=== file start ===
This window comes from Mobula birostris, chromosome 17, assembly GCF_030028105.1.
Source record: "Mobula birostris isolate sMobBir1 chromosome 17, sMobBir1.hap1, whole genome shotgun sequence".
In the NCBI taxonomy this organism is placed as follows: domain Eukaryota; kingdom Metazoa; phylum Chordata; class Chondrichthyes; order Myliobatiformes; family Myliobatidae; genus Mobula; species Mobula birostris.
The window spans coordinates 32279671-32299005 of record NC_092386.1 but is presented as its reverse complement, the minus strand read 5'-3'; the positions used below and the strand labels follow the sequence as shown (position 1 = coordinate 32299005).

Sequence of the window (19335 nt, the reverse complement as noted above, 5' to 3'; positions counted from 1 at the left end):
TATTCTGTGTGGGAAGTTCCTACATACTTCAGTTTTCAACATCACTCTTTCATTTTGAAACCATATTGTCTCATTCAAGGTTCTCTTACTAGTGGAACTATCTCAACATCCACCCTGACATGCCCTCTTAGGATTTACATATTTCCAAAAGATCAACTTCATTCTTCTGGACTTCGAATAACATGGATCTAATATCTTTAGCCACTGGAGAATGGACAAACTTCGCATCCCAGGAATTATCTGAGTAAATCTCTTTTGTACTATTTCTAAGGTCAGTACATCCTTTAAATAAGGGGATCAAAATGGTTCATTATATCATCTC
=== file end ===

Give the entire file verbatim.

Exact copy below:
This window comes from Mobula birostris, chromosome 17, assembly GCF_030028105.1.
Source record: "Mobula birostris isolate sMobBir1 chromosome 17, sMobBir1.hap1, whole genome shotgun sequence".
In the NCBI taxonomy this organism is placed as follows: domain Eukaryota; kingdom Metazoa; phylum Chordata; class Chondrichthyes; order Myliobatiformes; family Myliobatidae; genus Mobula; species Mobula birostris.
The window spans coordinates 32279671-32299005 of record NC_092386.1 but is presented as its reverse complement, the minus strand read 5'-3'; the positions used below and the strand labels follow the sequence as shown (position 1 = coordinate 32299005).

Sequence of the window (19335 nt, the reverse complement as noted above, 5' to 3'; positions counted from 1 at the left end):
TATTCTGTGTGGGAAGTTCCTACATACTTCAGTTTTCAACATCACTCTTTCATTTTGAAACCATATTGTCTCATTCAAGGTTCTCTTACTAGTGGAACTATCTCAACATCCACCCTGACATGCCCTCTTAGGATTTACATATTTCCAAAAGATCAACTTCATTCTTCTGGACTTCGAATAACATGGATCTAATATCTTTAGCCACTGGAGAATGGACAAACTTCGCATCCCAGGAATTATCTGAGTAAATCTCTTTTGTACTATTTCTAAGGTCAGTACATCCTTTAAATAAGGGGATCAAAATGGTTCATTATATCATCTC